Sticking close to home

In a town full of artists, environmentalists and entrepreneurs, localism may not seem like such big news. But what may be new in Asheville is a deepening awareness of how a strong local economy can preserve the social and political fabric through the worst recession in decades.

Truly local: "Do you want a world that is nothing but big-box stores?" asks Claire Reeder, co-owner of local art-supply business True Blue. Photo courtesy of True Blue

One example of an intensified commitment to localism is Asheville Grown, a campaign to boost sales during the 2009 holiday season that has morphed into a permanent coalition of local businesses. The Asheville Grown Business Alliance aims to "shift the shopping default to a locally owned, independent provider," director Franzi Charen explains, in order to help "maintain the unique character and diversity of the city." The local group recently joined the American Independent Business Alliance, a national network with 70 affiliates in small communities and major cities across the country.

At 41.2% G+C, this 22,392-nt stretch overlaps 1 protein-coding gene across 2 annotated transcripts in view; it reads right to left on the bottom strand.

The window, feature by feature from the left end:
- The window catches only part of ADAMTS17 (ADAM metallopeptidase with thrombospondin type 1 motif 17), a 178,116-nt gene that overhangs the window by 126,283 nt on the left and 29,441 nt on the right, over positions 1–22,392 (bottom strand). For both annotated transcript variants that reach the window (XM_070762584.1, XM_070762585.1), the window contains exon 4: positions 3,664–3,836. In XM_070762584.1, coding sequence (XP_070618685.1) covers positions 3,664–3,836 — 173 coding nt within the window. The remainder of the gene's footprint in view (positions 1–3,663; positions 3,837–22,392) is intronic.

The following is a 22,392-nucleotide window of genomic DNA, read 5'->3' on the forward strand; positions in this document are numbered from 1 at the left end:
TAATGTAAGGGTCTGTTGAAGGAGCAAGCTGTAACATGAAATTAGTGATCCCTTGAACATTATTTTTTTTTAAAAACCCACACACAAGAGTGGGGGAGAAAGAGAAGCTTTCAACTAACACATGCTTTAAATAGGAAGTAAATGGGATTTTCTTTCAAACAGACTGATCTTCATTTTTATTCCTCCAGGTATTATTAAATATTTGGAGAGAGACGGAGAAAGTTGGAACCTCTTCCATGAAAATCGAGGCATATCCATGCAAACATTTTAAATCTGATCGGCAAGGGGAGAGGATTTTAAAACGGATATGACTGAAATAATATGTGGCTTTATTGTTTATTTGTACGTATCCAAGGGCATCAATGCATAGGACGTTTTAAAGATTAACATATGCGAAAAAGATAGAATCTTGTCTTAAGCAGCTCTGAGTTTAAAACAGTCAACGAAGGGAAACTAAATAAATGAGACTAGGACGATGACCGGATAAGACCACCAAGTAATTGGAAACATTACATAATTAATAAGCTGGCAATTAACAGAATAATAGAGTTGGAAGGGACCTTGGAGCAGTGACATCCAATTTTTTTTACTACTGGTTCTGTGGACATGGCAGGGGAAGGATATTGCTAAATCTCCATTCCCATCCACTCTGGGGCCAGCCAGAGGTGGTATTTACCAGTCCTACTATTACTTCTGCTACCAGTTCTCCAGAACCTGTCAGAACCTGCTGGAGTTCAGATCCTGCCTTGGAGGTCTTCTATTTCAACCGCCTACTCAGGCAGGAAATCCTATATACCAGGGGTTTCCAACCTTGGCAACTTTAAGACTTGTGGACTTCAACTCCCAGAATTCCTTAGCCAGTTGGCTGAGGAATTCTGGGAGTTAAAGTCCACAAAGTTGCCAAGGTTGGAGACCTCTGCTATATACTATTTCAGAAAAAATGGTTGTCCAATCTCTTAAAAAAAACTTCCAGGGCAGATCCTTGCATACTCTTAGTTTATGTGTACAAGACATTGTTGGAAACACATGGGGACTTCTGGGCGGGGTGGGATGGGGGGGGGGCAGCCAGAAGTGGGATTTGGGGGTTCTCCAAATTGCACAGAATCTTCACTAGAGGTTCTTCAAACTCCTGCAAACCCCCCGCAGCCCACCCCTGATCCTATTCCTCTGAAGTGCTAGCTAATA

Although the original campaign was Charen's brainchild, the new organization grew out of another local business group, the Lexington Avenue Merchants Association. Charen co-owns Hip Replacements on Lexington, one of 26 shops under the LAMA umbrella. The fledgling Asheville Grown is now forming a steering committee to create bylaws and other requisite organizational components.

Caroline Green, a children's book buyer and community-events coordinator at Malaprop's Bookstore/Café, would like to see the buy-local campaign spread beyond the city limits. "We could have a Weaverville Grown or a Waynesville Grown," she notes. Such campaigns are especially helpful during a recession, says Green. "In the short term, the impact will be on businesses, which recognize that collaboration and teamwork can help us. Businesses see they're a part of something larger — part of the community — and if one does better, we all do better." And in the bigger picture, these campaigns also benefit consumers, she maintains, helping preserve the community's character while keeping dollars circulating locally.

Walking the talk

"We are not about competition but about quality; we are not about cheapening our lives or the lives of our customers," asserts Malaprop's co-owner Emoke B'Racz. "In a community, you have to feed the roots for the tree to survive — by participating in the community, by shopping locally and by maintaining a standard that is preferred by customers."

Accordingly, the business buys its pastries from local bakeries, has its coffee finished by local roasters and gets its paper products from Hoyle Office Solutions.